For $8, Twitter Blue users create multiple branded impostor accounts

For $8, Twitter Blue users create multiple branded impostor accounts

Don't let the blue checkmarks fool you; "Nintendoofus" it's not an official account...
zoom in / Don’t let the blue checkmarks fool you; “Nintendoofus” is not an official account…

Twitter is starting to expand $8 per month Twitter Blue subscriptions, complete with “verified” brands for paid users. But the social network is also struggling to stop a wave of accounts that are capitalizing on the confusion over those brands, impersonating major brands and celebrities to spread fake information that looks authentic.

In the video game space, fraudulent “marked” accounts appeared Wednesday night including Nintendo of America. supposedly showing Mario flipping the birdThe valve supposedly announcing Ricochet: Neon Primeand Rockstar Games presumably, it will announce a new trailer date Grand Theft Auto VI. In the sports world, a fake Lebron James He claimed to be asking for a tradeA fake Aroldis Chapman He said he re-signed with the Yankeesand “gave” a false version to ESPN’s Adam Schefter. The presumed departure of Las Vegas Raiders coach Josh McDaniels.

The marked accounts also cheerfully imitated political figures, on the one hand Trump’s lawyer Rudy Giuliani to Former British MP Tony Blair and former US President George Bush. A bold branded cheater He also imitated Twitter itselfIt advertises a fake “free” Twitter Blue deal for crypto/NFT owners who “authenticate their wallet assets”.

Context collapse

For responsible Twitter users, there are a few ways to distinguish these fake checkmarks from previously verified accounts (they didn’t pay for the checkmark using Twitter Blue). If you go to an account profile and click the blue checkmark, you’ll see “This account is verified because it’s subscribed to Twitter Blue” or “This account is verified because it’s prominent in government, news, entertainment, or another category.” ” In some cases, even looking closely at the “Account Created” date or account names like “@nintendoofus” and “@RockstarGamse” would give things away.

At a quick glance, however, these paid checkmark accounts can easily appear to be genuine to Twitter users who have been in decline for years, conditioned to completely trust information from accounts with a checkmark next to their name. And many who didn’t pay much attention were at least temporarily duped by scammers.

“RICOCHET returns? wait why the hell does this have an official brand?” a confused user wrote in response to the hoax Valve account. Many others retweeted screenshots of some of the hoax tweets as if they were real.

All of the fake accounts mentioned above (which is far from an exhaustive list) are currently suspended for “violating Twitter’s rules,” and some were only up for an hour or less, according to reports. Wednesday evening in the email of all Twitter employees Obtained by BloombergMusk said that “in the coming days, the absolute priority is to find and stop verified bot/troll/spam.”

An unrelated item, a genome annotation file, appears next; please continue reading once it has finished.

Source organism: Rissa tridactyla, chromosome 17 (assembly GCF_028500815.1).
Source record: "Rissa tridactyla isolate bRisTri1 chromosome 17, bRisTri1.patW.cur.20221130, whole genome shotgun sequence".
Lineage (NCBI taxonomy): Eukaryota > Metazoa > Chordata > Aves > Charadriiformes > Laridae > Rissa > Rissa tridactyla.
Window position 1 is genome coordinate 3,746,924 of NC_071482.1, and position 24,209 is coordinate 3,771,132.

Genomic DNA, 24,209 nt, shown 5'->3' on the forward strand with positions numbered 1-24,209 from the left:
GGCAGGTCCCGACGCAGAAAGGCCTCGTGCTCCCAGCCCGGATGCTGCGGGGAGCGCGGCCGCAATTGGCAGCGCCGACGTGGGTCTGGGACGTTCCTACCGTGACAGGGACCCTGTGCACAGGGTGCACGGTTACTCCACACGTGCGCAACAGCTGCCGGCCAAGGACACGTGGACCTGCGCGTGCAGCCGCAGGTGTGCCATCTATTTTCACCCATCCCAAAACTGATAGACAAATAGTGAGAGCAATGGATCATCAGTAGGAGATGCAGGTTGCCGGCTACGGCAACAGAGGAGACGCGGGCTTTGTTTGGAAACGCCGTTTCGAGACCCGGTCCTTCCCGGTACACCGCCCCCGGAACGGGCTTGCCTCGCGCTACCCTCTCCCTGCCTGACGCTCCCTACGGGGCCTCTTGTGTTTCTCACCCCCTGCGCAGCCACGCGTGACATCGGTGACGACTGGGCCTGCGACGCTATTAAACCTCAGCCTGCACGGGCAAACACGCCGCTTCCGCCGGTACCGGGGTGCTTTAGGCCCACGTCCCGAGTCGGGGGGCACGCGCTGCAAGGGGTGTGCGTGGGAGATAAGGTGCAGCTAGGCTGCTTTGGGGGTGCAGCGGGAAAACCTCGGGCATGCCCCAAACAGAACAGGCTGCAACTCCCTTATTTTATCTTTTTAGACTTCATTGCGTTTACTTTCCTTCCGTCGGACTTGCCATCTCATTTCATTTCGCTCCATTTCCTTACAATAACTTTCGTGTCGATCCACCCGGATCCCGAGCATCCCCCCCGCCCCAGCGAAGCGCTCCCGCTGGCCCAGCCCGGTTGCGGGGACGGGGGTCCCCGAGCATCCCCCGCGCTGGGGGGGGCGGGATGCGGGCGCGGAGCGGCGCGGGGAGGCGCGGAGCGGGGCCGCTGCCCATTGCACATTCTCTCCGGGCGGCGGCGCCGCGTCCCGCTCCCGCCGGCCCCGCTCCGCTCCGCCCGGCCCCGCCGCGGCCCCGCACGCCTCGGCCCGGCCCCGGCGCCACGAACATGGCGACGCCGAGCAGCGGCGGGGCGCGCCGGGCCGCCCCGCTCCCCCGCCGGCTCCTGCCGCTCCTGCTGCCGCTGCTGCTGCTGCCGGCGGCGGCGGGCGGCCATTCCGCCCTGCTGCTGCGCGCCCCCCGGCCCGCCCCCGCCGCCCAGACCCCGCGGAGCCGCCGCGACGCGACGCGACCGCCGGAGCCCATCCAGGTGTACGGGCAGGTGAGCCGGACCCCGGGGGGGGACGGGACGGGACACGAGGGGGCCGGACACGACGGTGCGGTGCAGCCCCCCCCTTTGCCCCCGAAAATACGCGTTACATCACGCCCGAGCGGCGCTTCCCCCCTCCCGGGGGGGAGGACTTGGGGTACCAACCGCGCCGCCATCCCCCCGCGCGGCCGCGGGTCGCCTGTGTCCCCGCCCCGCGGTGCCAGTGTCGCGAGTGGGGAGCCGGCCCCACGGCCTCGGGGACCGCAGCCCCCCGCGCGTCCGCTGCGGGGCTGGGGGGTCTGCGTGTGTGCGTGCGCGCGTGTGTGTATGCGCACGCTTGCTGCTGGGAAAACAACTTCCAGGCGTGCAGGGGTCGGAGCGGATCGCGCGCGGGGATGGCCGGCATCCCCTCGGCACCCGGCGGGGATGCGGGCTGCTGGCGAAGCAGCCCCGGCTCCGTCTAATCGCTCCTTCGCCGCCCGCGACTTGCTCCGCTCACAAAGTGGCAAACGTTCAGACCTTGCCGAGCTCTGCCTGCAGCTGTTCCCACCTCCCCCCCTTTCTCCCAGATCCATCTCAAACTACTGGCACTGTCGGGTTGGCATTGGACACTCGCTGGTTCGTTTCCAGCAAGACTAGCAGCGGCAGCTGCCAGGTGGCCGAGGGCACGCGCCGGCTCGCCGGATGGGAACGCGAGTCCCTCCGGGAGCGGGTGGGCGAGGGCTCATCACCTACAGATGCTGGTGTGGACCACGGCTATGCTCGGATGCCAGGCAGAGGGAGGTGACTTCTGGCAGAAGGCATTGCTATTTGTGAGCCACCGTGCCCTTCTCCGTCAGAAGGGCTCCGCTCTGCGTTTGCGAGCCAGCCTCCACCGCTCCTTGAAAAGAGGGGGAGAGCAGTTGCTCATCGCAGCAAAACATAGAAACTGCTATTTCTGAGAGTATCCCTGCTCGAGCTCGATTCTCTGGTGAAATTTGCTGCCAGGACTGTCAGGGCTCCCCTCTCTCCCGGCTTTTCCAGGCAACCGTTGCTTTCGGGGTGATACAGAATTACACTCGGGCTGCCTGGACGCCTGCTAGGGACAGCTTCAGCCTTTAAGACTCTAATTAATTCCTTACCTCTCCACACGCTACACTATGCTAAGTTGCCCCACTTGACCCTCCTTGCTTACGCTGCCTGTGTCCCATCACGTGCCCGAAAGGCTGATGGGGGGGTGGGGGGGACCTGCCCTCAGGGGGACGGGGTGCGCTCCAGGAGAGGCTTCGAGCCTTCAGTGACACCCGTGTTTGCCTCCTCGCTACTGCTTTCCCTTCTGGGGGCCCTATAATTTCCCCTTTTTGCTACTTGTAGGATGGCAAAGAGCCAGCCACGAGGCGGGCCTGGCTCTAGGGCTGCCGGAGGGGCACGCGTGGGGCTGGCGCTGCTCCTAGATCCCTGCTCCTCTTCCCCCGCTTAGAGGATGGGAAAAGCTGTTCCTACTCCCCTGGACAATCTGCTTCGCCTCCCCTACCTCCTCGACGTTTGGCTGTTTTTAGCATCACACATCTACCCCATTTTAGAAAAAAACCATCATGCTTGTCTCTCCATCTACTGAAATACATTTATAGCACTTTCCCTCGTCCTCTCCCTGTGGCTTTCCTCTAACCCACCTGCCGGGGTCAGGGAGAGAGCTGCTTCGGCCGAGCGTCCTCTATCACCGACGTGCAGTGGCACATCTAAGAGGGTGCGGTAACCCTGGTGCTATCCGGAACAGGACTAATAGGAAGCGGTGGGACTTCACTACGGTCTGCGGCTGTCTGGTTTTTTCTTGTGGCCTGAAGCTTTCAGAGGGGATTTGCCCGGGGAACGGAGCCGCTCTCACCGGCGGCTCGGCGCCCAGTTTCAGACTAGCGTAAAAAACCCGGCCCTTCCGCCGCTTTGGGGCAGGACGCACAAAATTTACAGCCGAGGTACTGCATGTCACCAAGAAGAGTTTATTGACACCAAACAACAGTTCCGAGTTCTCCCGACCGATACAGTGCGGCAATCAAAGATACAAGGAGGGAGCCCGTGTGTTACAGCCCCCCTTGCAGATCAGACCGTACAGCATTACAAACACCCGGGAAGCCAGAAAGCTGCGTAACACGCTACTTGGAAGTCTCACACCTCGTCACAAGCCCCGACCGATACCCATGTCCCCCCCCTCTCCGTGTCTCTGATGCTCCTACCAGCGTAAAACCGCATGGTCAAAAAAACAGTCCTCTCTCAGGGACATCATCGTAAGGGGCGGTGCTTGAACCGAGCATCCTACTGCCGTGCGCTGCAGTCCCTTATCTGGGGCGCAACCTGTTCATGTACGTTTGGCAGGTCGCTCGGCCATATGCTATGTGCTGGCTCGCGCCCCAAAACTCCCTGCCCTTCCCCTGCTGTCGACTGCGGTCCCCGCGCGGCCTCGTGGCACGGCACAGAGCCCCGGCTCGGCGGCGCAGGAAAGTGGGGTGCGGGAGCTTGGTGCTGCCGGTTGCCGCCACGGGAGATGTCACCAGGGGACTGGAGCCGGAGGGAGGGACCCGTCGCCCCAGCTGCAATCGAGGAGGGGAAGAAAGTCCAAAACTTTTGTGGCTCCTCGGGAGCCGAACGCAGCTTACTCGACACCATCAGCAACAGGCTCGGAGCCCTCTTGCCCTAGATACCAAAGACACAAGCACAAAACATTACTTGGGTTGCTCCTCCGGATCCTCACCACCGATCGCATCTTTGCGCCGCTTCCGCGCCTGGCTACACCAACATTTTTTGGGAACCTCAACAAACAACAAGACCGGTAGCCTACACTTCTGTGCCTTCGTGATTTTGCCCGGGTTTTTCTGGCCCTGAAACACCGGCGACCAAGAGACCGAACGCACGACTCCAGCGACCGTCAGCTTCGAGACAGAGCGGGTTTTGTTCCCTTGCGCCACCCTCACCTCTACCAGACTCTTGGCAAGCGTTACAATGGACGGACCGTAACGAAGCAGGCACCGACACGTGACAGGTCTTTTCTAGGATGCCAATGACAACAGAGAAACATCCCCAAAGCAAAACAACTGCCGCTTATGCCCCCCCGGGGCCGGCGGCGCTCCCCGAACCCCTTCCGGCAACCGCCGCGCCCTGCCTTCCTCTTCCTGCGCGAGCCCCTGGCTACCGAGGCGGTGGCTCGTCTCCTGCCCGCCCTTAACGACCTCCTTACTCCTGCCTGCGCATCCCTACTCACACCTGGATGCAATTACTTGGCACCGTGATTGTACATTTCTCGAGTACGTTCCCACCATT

On Sunday, several previously verified accounts began changing their name to “Elon Musk,” the CEO of Twitter. he wrote It was directed at verified accounts that commit “malicious fraud” and that “Twitter’s unspecified ‘parody’ of any kind will be permanently suspended.” It was at least partially in conflict May statement where Musk said that “permanent bans should be very rare and reserved for accounts that are truly bots or spam.”

The wave of fake paid check stamp accounts comes a day after Musk said “kill” an extra “Official” tag this appeared briefly on many (but not all) Twitter accounts to highlight the previously verified. “The official label is still being rolled out as part of the @TwitterBlue rollout – we’re focusing on government and commercial entities to start with,” Twitter CEO Esther Crawford. he wrote soon after

I’m actually laughing

Publicly, at least, Musk is expressing amusement at the many accounts that seek to sow confusion over the brands he’s bought. When a user stated “[t]The beauty of this is that each account is verified for $8. Twitter keeps the money and suspends the account,” Musk he answered with a range of emojis including a target and a bag of money. In response to another user complaining about fake accounts with purchased brands, just Musk he replied with two laughing emojis.

But many Twitter watchers are wondering how the presence of fake accounts that look official and boast checkmarks — even if they are quickly taken down — will affect the positions of existing brands. showing doubts about buying ads on the platform. “Can’t imagine why all the advertisers are getting off Twitter,” Bloomberg’s Jason Schreier he tweeted sardonically In response to the fake Nintendo account. There are others just kidding the lost revenue from advertisers can easily outweigh the extra money brought in by Blue subscribers who buy blue checkmarks.

“Be aware that Twitter is going to do a lot of dumb things in the coming months,” Musk said Wednesday. “We’ll keep what works and change what doesn’t.”

Go to discussion…

Image of the list @nintendoofus/Twitter

#Twitter #Blue #users #create #multiple #branded #impostor #accounts

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